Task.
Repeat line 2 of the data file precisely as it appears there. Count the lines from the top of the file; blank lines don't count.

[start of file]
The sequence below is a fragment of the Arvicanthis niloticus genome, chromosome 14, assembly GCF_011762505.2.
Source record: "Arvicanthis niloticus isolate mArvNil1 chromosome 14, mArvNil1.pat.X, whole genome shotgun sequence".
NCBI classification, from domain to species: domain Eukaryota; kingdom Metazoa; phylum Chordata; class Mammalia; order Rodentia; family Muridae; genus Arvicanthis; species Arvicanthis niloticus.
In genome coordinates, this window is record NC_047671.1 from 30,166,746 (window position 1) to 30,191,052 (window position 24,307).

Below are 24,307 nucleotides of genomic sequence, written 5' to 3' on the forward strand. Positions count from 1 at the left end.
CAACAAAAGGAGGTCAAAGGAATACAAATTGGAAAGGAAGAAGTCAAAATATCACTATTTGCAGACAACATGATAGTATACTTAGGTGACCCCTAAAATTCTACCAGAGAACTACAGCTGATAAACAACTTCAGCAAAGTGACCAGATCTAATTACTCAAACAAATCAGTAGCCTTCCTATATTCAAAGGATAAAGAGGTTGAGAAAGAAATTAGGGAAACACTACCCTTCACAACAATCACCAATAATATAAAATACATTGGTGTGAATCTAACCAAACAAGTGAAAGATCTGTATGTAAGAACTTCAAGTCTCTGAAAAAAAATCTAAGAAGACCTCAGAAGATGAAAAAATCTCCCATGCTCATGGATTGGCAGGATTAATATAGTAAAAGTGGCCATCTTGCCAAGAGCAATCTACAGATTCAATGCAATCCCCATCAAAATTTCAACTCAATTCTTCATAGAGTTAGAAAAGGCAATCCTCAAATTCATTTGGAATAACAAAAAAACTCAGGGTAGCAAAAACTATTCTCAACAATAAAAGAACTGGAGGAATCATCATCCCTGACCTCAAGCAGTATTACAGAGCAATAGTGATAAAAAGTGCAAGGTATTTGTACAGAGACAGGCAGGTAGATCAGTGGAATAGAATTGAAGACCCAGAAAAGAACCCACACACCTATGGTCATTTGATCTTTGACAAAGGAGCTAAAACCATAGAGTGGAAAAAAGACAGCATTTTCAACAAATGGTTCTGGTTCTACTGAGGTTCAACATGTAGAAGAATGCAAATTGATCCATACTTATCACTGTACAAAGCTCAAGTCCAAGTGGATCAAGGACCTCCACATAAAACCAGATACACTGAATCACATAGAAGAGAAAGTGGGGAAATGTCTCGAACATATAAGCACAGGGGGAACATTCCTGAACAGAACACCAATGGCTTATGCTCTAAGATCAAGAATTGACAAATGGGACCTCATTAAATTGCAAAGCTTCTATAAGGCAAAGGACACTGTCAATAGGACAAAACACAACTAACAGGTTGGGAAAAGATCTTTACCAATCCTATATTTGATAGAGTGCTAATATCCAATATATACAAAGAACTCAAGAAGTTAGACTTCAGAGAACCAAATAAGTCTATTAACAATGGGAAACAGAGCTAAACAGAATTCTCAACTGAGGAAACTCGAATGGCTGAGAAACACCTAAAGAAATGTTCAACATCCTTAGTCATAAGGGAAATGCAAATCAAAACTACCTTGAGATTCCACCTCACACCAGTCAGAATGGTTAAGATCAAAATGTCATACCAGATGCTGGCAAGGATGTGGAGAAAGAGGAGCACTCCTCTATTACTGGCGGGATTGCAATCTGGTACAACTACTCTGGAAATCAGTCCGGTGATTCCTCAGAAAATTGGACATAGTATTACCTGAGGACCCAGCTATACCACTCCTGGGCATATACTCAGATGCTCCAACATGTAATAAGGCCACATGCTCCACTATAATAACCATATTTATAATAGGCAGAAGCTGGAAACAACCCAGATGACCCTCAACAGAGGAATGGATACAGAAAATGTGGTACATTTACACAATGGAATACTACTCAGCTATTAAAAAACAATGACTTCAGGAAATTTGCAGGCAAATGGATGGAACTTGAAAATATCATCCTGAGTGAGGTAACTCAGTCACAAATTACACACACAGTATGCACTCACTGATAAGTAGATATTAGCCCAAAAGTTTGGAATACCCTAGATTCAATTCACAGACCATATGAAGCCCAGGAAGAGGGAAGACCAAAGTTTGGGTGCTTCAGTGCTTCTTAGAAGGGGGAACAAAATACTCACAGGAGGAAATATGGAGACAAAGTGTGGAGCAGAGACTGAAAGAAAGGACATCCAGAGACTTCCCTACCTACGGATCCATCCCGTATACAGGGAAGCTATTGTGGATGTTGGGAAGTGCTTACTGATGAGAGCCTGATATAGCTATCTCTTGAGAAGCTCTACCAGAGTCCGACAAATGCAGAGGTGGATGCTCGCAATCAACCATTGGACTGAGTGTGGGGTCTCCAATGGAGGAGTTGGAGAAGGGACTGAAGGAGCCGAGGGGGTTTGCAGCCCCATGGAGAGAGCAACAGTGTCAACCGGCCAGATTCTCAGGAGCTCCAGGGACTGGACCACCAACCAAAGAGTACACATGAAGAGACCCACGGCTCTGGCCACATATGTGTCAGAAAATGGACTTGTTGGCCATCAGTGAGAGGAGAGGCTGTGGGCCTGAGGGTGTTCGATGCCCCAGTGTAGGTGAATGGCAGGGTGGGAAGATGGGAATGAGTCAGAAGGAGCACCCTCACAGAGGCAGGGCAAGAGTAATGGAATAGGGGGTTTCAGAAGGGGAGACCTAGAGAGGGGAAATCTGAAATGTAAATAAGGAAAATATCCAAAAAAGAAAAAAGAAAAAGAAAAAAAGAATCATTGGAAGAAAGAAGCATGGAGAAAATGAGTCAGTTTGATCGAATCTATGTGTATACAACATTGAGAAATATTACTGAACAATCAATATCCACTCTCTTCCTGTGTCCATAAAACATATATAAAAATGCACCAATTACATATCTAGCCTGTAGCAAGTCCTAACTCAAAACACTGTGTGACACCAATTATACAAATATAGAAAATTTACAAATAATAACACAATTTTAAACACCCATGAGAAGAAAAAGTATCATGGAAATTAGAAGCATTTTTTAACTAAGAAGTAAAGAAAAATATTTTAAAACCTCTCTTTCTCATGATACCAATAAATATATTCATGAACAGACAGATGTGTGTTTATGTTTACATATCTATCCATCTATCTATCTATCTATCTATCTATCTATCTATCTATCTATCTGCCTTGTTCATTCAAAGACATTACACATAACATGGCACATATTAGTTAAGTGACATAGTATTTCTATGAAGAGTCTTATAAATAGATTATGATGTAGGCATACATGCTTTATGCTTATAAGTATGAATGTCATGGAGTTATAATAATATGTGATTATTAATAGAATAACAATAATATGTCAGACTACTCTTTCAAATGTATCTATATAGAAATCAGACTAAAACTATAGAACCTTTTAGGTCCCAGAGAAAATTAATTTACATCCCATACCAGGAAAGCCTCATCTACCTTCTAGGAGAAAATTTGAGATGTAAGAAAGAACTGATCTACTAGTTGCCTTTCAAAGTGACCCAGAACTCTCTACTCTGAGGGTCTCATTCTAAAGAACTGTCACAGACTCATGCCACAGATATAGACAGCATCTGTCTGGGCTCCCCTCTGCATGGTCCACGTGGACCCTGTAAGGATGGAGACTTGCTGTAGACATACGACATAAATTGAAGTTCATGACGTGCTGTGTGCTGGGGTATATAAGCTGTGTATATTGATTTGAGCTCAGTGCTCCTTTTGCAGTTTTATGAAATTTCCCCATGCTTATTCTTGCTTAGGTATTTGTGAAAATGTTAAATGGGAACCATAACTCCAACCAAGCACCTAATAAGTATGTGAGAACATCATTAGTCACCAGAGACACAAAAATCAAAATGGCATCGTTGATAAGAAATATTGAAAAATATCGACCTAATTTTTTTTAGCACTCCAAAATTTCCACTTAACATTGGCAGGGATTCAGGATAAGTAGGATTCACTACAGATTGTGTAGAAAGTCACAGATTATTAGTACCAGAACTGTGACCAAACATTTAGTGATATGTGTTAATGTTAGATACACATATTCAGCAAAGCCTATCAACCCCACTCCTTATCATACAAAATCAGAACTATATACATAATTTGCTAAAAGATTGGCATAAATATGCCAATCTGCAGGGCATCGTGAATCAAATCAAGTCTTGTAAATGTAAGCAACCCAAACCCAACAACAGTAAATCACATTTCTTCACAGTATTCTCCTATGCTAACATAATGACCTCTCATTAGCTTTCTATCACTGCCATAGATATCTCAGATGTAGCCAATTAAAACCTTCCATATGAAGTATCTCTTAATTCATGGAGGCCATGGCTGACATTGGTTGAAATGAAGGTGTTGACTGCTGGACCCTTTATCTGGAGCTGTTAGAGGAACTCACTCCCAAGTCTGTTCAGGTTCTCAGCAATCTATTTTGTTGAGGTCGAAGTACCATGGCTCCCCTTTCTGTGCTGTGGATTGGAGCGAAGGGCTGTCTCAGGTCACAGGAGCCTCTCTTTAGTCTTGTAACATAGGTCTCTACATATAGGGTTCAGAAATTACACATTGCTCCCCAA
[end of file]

Source record: "Arvicanthis niloticus isolate mArvNil1 chromosome 14, mArvNil1.pat.X, whole genome shotgun sequence".